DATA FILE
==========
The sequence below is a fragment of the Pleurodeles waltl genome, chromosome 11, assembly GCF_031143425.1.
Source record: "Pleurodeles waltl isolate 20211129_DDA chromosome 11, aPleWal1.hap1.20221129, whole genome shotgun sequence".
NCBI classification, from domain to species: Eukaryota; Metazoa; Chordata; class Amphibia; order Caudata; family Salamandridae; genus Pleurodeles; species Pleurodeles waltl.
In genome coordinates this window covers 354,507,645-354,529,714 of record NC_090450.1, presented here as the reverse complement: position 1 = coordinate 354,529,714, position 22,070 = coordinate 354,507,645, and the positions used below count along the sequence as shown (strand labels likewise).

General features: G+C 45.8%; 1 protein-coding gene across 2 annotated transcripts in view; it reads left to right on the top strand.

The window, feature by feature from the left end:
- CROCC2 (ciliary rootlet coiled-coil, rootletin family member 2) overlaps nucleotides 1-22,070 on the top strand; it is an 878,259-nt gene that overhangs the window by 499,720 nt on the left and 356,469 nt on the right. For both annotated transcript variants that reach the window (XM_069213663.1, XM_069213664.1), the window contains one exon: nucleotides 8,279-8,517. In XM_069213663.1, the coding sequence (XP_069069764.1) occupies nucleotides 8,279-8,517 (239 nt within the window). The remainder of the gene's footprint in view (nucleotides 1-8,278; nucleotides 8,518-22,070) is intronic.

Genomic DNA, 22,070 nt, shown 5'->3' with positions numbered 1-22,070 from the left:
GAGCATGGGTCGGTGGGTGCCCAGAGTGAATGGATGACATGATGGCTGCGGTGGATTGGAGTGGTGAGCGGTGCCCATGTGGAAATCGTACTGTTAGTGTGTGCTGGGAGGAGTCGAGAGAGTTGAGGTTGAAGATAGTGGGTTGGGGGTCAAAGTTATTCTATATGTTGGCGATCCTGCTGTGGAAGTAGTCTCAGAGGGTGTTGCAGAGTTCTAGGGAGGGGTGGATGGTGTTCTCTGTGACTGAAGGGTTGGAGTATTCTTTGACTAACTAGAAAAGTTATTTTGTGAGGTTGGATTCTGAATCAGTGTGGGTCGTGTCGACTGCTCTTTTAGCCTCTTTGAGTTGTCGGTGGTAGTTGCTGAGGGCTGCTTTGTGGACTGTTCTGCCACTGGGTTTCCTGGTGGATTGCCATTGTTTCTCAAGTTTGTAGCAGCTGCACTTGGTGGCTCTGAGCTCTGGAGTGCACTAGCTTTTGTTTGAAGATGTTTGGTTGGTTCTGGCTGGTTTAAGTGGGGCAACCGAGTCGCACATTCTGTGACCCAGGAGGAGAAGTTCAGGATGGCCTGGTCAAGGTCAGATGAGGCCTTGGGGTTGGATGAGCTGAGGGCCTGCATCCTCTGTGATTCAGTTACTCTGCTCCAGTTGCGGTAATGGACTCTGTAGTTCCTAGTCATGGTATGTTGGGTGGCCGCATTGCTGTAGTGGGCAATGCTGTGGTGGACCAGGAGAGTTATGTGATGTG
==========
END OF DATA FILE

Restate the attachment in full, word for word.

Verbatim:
The sequence below is a fragment of the Pleurodeles waltl genome, chromosome 11, assembly GCF_031143425.1.
Source record: "Pleurodeles waltl isolate 20211129_DDA chromosome 11, aPleWal1.hap1.20221129, whole genome shotgun sequence".
NCBI classification, from domain to species: Eukaryota; Metazoa; Chordata; class Amphibia; order Caudata; family Salamandridae; genus Pleurodeles; species Pleurodeles waltl.
In genome coordinates this window covers 354,507,645-354,529,714 of record NC_090450.1, presented here as the reverse complement: position 1 = coordinate 354,529,714, position 22,070 = coordinate 354,507,645, and the positions used below count along the sequence as shown (strand labels likewise).

General features: G+C 45.8%; 1 protein-coding gene across 2 annotated transcripts in view; it reads left to right on the top strand.

The window, feature by feature from the left end:
- CROCC2 (ciliary rootlet coiled-coil, rootletin family member 2) overlaps nucleotides 1-22,070 on the top strand; it is an 878,259-nt gene that overhangs the window by 499,720 nt on the left and 356,469 nt on the right. For both annotated transcript variants that reach the window (XM_069213663.1, XM_069213664.1), the window contains one exon: nucleotides 8,279-8,517. In XM_069213663.1, the coding sequence (XP_069069764.1) occupies nucleotides 8,279-8,517 (239 nt within the window). The remainder of the gene's footprint in view (nucleotides 1-8,278; nucleotides 8,518-22,070) is intronic.

Genomic DNA, 22,070 nt, shown 5'->3' with positions numbered 1-22,070 from the left:
GAGCATGGGTCGGTGGGTGCCCAGAGTGAATGGATGACATGATGGCTGCGGTGGATTGGAGTGGTGAGCGGTGCCCATGTGGAAATCGTACTGTTAGTGTGTGCTGGGAGGAGTCGAGAGAGTTGAGGTTGAAGATAGTGGGTTGGGGGTCAAAGTTATTCTATATGTTGGCGATCCTGCTGTGGAAGTAGTCTCAGAGGGTGTTGCAGAGTTCTAGGGAGGGGTGGATGGTGTTCTCTGTGACTGAAGGGTTGGAGTATTCTTTGACTAACTAGAAAAGTTATTTTGTGAGGTTGGATTCTGAATCAGTGTGGGTCGTGTCGACTGCTCTTTTAGCCTCTTTGAGTTGTCGGTGGTAGTTGCTGAGGGCTGCTTTGTGGACTGTTCTGCCACTGGGTTTCCTGGTGGATTGCCATTGTTTCTCAAGTTTGTAGCAGCTGCACTTGGTGGCTCTGAGCTCTGGAGTGCACTAGCTTTTGTTTGAAGATGTTTGGTTGGTTCTGGCTGGTTTAAGTGGGGCAACCGAGTCGCACATTCTGTGACCCAGGAGGAGAAGTTCAGGATGGCCTGGTCAAGGTCAGATGAGGCCTTGGGGTTGGATGAGCTGAGGGCCTGCATCCTCTGTGATTCAGTTACTCTGCTCCAGTTGCGGTAATGGACTCTGTAGTTCCTAGTCATGGTATGTTGGGTGGCCGCATTGCTGTAGTGGGCAATGCTGTGGTGGACCAGGAGAGTTATGTGATGTG